had planned/were planning

mimi2

Senior Member
vietnam vietnamese
Hi,
My book says these sentences are the same but I am not satisfied:
1. We had planned to visit grandmother, so we left early in the morning.
2. We were planning to visit grandmother, so we left early in the morning.
Thanks.
 
  • Pnevma

    Senior Member
    English,USA
    They are, indeed the same.
    DO you have a specific question concerning the sentences?
     

    zangoose87

    Member
    English (Australia)
    I think both are correct but the second sounds better according to grammatical logic, because it implies that you planned the trip before you left.
     

    mimi2

    Senior Member
    vietnam vietnamese
    They are, indeed the same.
    DO you have a specific question concerning the sentences?
    Because I think the usage of the past perfect is not right in this sentence. If it is the sentence I will write below, it will be better:
    1."We had a plan to visit grandmother, so we left early in the morning."
    And this sentence is the same:
    2. "We were visiting grandmother, so we left early in the morning."
    Am I right?
    Thanks.
     

    gaer

    Senior Member
    US-English
    Hi,
    My book says these sentences are the same but I am not satisfied:
    1. We had planned to visit grandmother, so we left early in the morning.
    2. We were planning to visit grandmother, so we left early in the morning.
    Thanks.
    Mimi,

    The problem with such sentences (examples) is that they are not in context.

    Alone, without context, they cause us to "over-think". I don't really like either sentence, and they do nothing to make the difference the two tenses clear.

    Here is an example of how I would use one or the other:

    1. We had planned to visit grandmother for some time before we finally found an opportunity to do so.

    2. We were planning to visit grandmother last week just when we found out that a snowstorm was about to hit her area, making a visit impossible.

    This is really tough to explain. :(

    Gaer
     

    zangoose87

    Member
    English (Australia)
    Because I think the usage of the past perfect is not right in this sentence. If it is the sentence I will write below, it will be better:
    1."We had a plan to visit grandmother, so we left early in the morning."
    And this sentence is the same:
    2. "We were visiting grandmother, so we left early in the morning."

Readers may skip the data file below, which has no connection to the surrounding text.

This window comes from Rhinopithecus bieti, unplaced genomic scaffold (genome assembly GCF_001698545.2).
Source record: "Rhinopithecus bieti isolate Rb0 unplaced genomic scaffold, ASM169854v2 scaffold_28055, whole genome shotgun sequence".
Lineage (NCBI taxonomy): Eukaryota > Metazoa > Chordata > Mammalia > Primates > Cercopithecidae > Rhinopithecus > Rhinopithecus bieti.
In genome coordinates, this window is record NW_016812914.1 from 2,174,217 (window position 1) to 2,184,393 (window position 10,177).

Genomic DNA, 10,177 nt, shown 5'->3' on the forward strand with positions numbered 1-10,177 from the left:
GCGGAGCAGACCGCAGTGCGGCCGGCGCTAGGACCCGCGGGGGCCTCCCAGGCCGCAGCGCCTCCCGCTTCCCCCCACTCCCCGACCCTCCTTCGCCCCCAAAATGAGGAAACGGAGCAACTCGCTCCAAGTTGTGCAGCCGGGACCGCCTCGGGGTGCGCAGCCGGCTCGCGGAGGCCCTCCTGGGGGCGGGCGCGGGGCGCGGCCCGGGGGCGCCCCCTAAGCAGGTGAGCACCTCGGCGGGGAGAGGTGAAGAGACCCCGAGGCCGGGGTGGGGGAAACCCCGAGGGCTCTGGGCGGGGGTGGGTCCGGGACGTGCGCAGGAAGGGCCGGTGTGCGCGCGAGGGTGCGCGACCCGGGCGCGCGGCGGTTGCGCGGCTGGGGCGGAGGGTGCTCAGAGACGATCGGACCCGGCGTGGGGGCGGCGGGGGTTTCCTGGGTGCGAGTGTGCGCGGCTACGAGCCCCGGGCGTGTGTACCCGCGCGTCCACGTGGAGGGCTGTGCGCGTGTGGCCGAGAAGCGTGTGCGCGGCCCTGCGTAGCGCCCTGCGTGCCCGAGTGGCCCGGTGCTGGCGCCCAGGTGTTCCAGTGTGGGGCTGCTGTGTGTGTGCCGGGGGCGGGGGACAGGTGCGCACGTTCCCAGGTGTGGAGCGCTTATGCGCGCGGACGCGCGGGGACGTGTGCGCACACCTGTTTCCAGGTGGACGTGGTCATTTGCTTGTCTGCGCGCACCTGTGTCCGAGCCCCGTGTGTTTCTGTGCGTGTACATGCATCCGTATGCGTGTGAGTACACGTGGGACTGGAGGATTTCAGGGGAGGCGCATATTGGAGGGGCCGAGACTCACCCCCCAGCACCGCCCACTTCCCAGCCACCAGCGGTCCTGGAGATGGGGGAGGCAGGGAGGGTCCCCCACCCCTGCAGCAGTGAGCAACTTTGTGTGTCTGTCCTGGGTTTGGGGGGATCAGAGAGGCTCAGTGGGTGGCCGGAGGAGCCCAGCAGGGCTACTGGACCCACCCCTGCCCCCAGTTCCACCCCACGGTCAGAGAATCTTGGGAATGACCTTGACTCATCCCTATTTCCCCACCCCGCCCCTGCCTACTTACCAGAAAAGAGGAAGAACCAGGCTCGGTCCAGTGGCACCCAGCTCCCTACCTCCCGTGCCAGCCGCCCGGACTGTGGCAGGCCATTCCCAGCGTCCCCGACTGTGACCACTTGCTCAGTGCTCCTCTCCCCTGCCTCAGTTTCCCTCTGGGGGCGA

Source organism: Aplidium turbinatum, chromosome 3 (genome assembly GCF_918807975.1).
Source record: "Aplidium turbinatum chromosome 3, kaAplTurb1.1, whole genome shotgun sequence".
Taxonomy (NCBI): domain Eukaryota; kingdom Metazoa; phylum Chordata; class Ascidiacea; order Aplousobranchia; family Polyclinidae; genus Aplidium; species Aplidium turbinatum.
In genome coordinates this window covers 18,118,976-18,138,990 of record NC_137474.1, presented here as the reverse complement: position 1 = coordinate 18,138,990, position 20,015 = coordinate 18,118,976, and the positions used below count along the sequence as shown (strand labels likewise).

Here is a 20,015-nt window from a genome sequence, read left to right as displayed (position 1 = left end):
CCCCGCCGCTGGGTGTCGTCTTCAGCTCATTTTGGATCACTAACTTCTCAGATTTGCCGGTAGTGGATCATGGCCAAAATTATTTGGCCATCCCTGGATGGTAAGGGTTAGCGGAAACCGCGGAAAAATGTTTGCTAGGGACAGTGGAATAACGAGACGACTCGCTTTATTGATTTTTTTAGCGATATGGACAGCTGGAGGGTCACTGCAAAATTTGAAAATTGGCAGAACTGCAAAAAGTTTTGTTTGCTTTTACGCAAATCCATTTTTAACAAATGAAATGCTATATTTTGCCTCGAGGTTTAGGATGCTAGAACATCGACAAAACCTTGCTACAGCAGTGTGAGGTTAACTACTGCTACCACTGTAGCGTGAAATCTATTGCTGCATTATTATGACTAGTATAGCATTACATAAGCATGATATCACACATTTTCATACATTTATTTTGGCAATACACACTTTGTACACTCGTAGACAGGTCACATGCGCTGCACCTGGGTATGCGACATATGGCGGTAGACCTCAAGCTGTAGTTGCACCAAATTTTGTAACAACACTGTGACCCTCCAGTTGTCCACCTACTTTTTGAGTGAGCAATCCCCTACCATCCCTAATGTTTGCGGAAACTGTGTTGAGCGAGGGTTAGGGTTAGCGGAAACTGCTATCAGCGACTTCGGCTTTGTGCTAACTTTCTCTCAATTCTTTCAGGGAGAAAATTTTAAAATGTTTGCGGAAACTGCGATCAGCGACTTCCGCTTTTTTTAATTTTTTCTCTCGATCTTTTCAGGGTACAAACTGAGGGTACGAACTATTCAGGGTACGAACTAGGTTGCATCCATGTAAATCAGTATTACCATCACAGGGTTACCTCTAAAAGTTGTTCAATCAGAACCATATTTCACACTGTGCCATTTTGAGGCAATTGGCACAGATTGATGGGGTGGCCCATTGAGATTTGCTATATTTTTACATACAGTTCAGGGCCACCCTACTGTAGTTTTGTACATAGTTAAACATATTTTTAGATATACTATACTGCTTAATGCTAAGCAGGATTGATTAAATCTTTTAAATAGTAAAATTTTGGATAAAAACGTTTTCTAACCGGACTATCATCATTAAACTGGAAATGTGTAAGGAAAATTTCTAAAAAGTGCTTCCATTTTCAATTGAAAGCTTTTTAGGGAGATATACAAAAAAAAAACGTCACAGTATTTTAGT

Am I right?
    Thanks.

    I think the first sentence is fine but it's very different from the first sentence you posted initially. The second sentence doesn't seem correct to me because it's a bit different from the others and it doesn't really make much sense logically.

    I would fix it by saying "We were going to visit grandmother, so we left early in the morning."
     

    gaer

    Senior Member
    US-English
    Gaer.
    The meaning of the first sentence is understandable. I have learned a lot.
    The second is completely new to me.
    I alsways think that "were planning" is "intended" or "were going to"
    I don't know it has another meaning "making a visit impossible"
    When we use "were planning", we are expressing the idea that we are doing something WHILE something else happens.

    I was planning to leave the computer when I saw your question in this thread. I answered your question before getting something to drink.

    Your question arrived WHILE I was planning to leave…

    I had planned to stop answering threads by midnight, but I decided to stay online a bit longer to help.

    I planned to leave by be midnight BEFORE I changed my plans.

    The use of "had planned", "was planning" and "planned" is not always "fixed in stone".

    Textbooks often attempt to define tenses more precisely than the way they are actually used by very fine writers. There is not always a clear A or B winner. :)

    Gaer
     

    mimi2

    Senior Member
    vietnam vietnamese
    When we use "were planning", we are expressing the idea that we are doing something WHILE something else happens.

    I was planning to leave the computer when I saw your question in this thread. I answered your question before getting something to drink.

    Your question arrived WHILE I was planning to leave…

    I had planned to stop answering threads by midnight, but I decided to stay online a bit longer to help.

    I planned to leave by be midnight BEFORE I changed my plans.